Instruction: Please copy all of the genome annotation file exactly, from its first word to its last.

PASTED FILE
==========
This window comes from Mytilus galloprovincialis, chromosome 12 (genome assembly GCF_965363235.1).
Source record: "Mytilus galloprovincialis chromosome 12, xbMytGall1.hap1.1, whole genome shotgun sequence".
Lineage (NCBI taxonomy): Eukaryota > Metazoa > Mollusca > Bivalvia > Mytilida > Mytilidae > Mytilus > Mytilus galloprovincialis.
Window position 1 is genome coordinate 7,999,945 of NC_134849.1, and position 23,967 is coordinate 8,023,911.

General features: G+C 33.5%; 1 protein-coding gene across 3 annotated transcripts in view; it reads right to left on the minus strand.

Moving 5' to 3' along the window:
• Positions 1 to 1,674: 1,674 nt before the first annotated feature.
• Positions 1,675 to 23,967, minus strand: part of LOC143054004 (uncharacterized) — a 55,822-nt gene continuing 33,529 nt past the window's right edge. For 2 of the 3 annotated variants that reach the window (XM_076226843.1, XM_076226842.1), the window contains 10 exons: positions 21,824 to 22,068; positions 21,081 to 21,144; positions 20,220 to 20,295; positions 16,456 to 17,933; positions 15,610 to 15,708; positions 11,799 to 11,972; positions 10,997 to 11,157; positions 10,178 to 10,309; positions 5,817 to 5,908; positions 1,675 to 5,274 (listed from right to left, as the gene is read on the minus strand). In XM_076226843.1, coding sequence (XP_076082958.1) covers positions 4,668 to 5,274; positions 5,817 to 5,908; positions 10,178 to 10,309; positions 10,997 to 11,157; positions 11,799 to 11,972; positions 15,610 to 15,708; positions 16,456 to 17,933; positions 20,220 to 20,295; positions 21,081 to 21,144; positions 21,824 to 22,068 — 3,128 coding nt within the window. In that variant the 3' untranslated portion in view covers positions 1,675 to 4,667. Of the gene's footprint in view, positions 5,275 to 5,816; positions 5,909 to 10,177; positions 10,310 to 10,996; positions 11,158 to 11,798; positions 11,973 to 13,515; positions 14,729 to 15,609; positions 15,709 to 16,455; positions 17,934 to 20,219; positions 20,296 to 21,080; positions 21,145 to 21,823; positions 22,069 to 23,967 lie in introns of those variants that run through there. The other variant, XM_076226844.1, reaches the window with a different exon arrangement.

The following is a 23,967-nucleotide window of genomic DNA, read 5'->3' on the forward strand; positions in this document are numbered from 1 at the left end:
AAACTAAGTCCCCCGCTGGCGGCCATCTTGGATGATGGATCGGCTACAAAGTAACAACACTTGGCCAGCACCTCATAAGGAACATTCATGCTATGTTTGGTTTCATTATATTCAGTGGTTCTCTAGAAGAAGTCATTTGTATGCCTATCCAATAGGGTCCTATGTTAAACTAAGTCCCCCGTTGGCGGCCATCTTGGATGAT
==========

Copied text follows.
This window comes from Mytilus galloprovincialis, chromosome 12 (genome assembly GCF_965363235.1).
Source record: "Mytilus galloprovincialis chromosome 12, xbMytGall1.hap1.1, whole genome shotgun sequence".
Lineage (NCBI taxonomy): Eukaryota > Metazoa > Mollusca > Bivalvia > Mytilida > Mytilidae > Mytilus > Mytilus galloprovincialis.
Window position 1 is genome coordinate 7,999,945 of NC_134849.1, and position 23,967 is coordinate 8,023,911.

General features: G+C 33.5%; 1 protein-coding gene across 3 annotated transcripts in view; it reads right to left on the minus strand.

Moving 5' to 3' along the window:
• Positions 1 to 1,674: 1,674 nt before the first annotated feature.
• Positions 1,675 to 23,967, minus strand: part of LOC143054004 (uncharacterized) — a 55,822-nt gene continuing 33,529 nt past the window's right edge. For 2 of the 3 annotated variants that reach the window (XM_076226843.1, XM_076226842.1), the window contains 10 exons: positions 21,824 to 22,068; positions 21,081 to 21,144; positions 20,220 to 20,295; positions 16,456 to 17,933; positions 15,610 to 15,708; positions 11,799 to 11,972; positions 10,997 to 11,157; positions 10,178 to 10,309; positions 5,817 to 5,908; positions 1,675 to 5,274 (listed from right to left, as the gene is read on the minus strand). In XM_076226843.1, coding sequence (XP_076082958.1) covers positions 4,668 to 5,274; positions 5,817 to 5,908; positions 10,178 to 10,309; positions 10,997 to 11,157; positions 11,799 to 11,972; positions 15,610 to 15,708; positions 16,456 to 17,933; positions 20,220 to 20,295; positions 21,081 to 21,144; positions 21,824 to 22,068 — 3,128 coding nt within the window. In that variant the 3' untranslated portion in view covers positions 1,675 to 4,667. Of the gene's footprint in view, positions 5,275 to 5,816; positions 5,909 to 10,177; positions 10,310 to 10,996; positions 11,158 to 11,798; positions 11,973 to 13,515; positions 14,729 to 15,609; positions 15,709 to 16,455; positions 17,934 to 20,219; positions 20,296 to 21,080; positions 21,145 to 21,823; positions 22,069 to 23,967 lie in introns of those variants that run through there. The other variant, XM_076226844.1, reaches the window with a different exon arrangement.

The following is a 23,967-nucleotide window of genomic DNA, read 5'->3' on the forward strand; positions in this document are numbered from 1 at the left end:
AAACTAAGTCCCCCGCTGGCGGCCATCTTGGATGATGGATCGGCTACAAAGTAACAACACTTGGCCAGCACCTCATAAGGAACATTCATGCTATGTTTGGTTTCATTATATTCAGTGGTTCTCTAGAAGAAGTCATTTGTATGCCTATCCAATAGGGTCCTATGTTAAACTAAGTCCCCCGTTGGCGGCCATCTTGGATGAT